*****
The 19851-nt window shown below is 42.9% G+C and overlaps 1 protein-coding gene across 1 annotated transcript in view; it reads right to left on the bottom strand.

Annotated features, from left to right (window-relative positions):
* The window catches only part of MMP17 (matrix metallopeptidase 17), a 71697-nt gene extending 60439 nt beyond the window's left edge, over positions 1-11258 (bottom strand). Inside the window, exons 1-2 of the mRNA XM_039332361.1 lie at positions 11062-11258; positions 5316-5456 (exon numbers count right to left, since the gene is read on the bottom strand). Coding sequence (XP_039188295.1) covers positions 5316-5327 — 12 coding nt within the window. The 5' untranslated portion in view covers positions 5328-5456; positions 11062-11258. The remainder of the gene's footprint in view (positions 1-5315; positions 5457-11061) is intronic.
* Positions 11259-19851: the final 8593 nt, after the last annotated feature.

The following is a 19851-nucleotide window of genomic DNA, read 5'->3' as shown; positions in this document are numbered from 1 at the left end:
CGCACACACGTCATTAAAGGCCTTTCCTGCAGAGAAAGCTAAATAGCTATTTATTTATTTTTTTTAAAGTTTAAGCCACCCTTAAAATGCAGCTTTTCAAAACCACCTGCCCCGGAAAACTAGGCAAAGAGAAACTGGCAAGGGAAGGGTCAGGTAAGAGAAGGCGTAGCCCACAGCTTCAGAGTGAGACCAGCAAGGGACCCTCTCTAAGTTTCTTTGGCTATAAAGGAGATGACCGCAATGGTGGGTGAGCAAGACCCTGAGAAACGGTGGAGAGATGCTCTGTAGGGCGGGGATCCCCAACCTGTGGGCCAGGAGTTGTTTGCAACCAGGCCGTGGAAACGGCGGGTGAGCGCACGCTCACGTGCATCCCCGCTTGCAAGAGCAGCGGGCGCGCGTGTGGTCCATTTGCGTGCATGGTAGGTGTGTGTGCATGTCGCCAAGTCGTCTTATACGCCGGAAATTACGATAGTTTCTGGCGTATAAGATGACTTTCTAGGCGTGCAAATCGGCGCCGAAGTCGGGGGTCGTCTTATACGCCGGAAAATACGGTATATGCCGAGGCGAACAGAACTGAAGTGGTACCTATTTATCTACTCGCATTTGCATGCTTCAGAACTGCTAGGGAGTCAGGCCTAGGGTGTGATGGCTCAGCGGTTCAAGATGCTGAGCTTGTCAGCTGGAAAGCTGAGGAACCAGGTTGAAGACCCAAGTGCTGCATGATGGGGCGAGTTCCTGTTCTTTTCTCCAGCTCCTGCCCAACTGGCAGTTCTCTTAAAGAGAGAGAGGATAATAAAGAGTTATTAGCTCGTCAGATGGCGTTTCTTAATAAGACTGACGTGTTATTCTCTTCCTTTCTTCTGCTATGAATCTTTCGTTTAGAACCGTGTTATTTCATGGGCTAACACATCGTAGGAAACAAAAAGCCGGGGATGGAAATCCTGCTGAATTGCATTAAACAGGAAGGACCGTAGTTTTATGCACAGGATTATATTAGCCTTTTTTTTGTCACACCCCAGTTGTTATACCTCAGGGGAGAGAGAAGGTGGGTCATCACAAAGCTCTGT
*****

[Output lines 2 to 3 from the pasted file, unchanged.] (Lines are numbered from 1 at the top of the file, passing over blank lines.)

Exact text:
Annotated features, from left to right (window-relative positions):
* The window catches only part of MMP17 (matrix metallopeptidase 17), a 71697-nt gene extending 60439 nt beyond the window's left edge, over positions 1-11258 (bottom strand). Inside the window, exons 1-2 of the mRNA XM_039332361.1 lie at positions 11062-11258; positions 5316-5456 (exon numbers count right to left, since the gene is read on the bottom strand). Coding sequence (XP_039188295.1) covers positions 5316-5327 — 12 coding nt within the window. The 5' untranslated portion in view covers positions 5328-5456; positions 11062-11258. The remainder of the gene's footprint in view (positions 1-5315; positions 5457-11061) is intronic.